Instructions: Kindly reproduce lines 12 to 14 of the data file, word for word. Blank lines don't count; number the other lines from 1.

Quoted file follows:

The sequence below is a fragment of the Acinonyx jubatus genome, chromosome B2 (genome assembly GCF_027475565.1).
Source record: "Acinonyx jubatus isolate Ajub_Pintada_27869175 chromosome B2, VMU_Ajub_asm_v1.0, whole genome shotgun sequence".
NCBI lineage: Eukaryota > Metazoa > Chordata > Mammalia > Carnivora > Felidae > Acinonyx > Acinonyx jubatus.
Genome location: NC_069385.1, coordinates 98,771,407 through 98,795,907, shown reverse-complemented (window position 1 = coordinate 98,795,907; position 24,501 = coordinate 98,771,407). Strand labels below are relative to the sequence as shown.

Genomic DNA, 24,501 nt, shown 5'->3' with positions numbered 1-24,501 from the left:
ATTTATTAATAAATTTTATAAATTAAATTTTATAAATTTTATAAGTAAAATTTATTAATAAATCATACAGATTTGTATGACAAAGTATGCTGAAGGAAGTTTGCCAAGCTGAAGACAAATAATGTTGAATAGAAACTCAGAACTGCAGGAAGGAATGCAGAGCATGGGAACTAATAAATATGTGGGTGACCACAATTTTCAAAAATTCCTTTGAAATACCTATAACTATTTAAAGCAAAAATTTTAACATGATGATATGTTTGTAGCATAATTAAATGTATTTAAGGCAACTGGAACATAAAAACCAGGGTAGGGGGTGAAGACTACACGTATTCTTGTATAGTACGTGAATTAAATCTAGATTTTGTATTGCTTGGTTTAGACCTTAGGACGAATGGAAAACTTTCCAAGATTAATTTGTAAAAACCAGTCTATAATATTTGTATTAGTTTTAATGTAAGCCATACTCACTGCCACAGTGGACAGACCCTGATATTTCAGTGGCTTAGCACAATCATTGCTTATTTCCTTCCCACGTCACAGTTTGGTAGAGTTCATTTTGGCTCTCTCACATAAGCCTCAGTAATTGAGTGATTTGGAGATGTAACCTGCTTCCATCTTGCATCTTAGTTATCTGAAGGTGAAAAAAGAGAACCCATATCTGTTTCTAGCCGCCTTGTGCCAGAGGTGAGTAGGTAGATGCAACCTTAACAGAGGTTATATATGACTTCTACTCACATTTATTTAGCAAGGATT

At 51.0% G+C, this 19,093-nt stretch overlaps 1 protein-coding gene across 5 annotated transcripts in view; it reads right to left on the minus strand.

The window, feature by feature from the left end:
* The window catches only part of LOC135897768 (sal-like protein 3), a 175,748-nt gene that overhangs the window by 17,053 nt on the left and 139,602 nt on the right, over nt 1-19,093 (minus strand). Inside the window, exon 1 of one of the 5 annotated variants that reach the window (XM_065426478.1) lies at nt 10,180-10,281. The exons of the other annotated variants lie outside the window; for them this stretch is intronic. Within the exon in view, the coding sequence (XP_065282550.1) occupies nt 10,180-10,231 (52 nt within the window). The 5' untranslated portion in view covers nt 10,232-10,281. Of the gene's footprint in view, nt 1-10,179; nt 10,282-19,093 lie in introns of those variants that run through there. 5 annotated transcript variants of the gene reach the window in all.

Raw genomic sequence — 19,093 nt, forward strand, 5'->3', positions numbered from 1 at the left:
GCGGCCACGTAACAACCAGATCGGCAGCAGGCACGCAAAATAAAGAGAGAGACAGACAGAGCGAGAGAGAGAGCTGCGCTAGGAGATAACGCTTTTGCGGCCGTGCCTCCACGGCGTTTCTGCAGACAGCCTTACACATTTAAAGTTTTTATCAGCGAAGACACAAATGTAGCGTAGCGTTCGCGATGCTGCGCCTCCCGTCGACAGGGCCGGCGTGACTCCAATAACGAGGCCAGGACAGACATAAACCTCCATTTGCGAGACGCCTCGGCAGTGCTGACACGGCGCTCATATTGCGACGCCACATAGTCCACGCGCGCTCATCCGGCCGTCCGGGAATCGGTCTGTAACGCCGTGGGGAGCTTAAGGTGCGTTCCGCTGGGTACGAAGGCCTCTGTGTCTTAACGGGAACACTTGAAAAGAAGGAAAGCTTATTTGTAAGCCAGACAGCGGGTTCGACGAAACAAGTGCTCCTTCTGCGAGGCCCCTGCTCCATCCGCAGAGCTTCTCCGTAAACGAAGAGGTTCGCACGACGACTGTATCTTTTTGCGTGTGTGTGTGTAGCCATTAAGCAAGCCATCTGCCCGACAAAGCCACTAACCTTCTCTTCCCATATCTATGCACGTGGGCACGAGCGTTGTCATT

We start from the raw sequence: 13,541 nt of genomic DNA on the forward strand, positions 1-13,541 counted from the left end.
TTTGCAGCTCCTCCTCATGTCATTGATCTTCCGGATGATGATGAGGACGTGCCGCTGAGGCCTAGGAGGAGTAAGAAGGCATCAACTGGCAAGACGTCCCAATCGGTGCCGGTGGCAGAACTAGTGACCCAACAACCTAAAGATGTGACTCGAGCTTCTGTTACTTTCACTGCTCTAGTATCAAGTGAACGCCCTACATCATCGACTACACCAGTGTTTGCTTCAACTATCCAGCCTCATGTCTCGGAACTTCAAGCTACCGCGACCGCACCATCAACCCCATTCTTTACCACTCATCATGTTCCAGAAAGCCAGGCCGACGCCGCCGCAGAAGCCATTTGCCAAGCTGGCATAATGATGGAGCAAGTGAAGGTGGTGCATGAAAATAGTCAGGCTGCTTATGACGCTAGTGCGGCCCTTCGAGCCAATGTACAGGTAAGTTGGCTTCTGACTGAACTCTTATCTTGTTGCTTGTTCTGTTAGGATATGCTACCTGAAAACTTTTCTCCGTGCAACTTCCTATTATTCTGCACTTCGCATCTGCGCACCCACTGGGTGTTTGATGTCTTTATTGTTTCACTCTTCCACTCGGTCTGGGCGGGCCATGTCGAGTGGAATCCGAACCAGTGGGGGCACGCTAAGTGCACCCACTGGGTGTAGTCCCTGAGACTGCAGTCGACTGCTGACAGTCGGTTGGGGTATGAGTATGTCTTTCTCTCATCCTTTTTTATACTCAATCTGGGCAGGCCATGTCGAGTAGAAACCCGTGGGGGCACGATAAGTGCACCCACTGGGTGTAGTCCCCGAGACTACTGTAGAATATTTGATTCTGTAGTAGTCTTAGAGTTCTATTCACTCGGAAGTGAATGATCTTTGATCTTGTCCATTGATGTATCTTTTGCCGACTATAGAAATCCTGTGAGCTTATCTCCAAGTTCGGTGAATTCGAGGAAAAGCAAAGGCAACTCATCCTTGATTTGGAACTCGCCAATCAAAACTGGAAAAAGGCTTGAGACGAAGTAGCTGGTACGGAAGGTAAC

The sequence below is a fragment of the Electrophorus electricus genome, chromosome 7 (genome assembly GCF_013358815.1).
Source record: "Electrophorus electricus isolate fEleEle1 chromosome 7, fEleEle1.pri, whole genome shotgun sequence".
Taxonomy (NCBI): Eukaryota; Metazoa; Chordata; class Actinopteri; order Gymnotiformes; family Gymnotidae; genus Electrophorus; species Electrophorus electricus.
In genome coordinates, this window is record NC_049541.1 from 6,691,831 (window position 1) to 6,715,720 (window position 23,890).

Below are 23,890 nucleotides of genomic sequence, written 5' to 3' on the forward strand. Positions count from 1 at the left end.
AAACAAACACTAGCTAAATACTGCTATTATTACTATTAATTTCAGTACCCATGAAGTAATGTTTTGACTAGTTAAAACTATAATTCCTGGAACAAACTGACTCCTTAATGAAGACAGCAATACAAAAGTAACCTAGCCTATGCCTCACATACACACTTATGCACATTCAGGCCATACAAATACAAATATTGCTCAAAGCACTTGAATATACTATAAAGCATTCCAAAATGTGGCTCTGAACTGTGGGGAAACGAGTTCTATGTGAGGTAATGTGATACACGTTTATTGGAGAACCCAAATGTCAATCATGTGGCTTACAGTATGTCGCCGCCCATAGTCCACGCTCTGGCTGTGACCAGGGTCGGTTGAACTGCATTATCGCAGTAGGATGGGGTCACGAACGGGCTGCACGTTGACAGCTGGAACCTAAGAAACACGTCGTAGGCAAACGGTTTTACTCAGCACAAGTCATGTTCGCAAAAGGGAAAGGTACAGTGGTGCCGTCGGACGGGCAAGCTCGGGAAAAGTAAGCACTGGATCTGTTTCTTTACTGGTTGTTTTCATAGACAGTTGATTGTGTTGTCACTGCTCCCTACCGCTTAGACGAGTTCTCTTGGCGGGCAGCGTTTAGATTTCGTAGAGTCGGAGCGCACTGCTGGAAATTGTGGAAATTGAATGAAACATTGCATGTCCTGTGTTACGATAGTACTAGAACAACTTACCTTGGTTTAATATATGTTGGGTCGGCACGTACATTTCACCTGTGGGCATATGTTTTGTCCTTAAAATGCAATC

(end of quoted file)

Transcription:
We start from the raw sequence: 13,541 nt of genomic DNA on the forward strand, positions 1-13,541 counted from the left end.
TTTGCAGCTCCTCCTCATGTCATTGATCTTCCGGATGATGATGAGGACGTGCCGCTGAGGCCTAGGAGGAGTAAGAAGGCATCAACTGGCAAGACGTCCCAATCGGTGCCGGTGGCAGAACTAGTGACCCAACAACCTAAAGATGTGACTCGAGCTTCTGTTACTTTCACTGCTCTAGTATCAAGTGAACGCCCTACATCATCGACTACACCAGTGTTTGCTTCAACTATCCAGCCTCATGTCTCGGAACTTCAAGCTACCGCGACCGCACCATCAACCCCATTCTTTACCACTCATCATGTTCCAGAAAGCCAGGCCGACGCCGCCGCAGAAGCCATTTGCCAAGCTGGCATAATGATGGAGCAAGTGAAGGTGGTGCATGAAAATAGTCAGGCTGCTTATGACGCTAGTGCGGCCCTTCGAGCCAATGTACAGGTAAGTTGGCTTCTGACTGAACTCTTATCTTGTTGCTTGTTCTGTTAGGATATGCTACCTGAAAACTTTTCTCCGTGCAACTTCCTATTATTCTGCACTTCGCATCTGCGCACCCACTGGGTGTTTGATGTCTTTATTGTTTCACTCTTCCACTCGGTCTGGGCGGGCCATGTCGAGTGGAATCCGAACCAGTGGGGGCACGCTAAGTGCACCCACTGGGTGTAGTCCCTGAGACTGCAGTCGACTGCTGACAGTCGGTTGGGGTATGAGTATGTCTTTCTCTCATCCTTTTTTATACTCAATCTGGGCAGGCCATGTCGAGTAGAAACCCGTGGGGGCACGATAAGTGCACCCACTGGGTGTAGTCCCCGAGACTACTGTAGAATATTTGATTCTGTAGTAGTCTTAGAGTTCTATTCACTCGGAAGTGAATGATCTTTGATCTTGTCCATTGATGTATCTTTTGCCGACTATAGAAATCCTGTGAGCTTATCTCCAAGTTCGGTGAATTCGAGGAAAAGCAAAGGCAACTCATCCTTGATTTGGAACTCGCCAATCAAAACTGGAAAAAGGCTTGAGACGAAGTAGCTGGTACGGAAGGTAAC

The sequence below is a fragment of the Electrophorus electricus genome, chromosome 7 (genome assembly GCF_013358815.1).